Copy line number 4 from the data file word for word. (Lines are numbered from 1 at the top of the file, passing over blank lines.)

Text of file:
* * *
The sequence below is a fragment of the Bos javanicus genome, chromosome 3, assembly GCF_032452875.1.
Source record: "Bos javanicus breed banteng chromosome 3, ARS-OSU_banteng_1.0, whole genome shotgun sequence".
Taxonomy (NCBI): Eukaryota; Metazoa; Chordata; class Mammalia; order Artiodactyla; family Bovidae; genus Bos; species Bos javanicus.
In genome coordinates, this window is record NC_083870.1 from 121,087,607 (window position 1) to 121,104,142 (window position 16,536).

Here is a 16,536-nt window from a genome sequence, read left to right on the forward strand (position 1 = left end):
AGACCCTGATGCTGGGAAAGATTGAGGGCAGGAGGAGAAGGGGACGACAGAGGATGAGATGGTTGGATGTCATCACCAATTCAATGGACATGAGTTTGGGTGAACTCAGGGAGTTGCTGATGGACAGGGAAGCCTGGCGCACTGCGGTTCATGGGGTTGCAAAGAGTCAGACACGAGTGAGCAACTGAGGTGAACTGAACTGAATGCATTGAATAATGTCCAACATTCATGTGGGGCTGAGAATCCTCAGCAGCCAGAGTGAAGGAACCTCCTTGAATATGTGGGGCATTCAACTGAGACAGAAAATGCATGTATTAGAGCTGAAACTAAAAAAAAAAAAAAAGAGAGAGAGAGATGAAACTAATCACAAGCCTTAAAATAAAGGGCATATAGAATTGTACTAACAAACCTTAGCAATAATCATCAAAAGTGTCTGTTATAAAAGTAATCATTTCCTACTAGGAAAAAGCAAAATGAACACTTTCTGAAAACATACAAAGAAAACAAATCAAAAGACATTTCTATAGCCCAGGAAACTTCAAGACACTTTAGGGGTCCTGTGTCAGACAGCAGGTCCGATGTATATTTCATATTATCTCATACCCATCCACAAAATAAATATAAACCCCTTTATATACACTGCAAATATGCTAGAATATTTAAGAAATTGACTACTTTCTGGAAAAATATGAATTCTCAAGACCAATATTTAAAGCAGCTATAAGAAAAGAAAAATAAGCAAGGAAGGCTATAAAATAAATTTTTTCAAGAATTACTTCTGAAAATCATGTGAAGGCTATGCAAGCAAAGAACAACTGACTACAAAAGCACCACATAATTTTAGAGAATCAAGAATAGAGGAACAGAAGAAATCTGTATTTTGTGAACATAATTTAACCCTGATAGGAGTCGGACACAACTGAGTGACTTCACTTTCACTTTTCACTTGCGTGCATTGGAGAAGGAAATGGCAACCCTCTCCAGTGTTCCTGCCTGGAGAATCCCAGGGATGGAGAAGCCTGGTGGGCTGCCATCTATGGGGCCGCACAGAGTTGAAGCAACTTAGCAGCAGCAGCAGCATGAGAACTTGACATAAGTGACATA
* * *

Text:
In genome coordinates, this window is record NC_083870.1 from 121,087,607 (window position 1) to 121,104,142 (window position 16,536).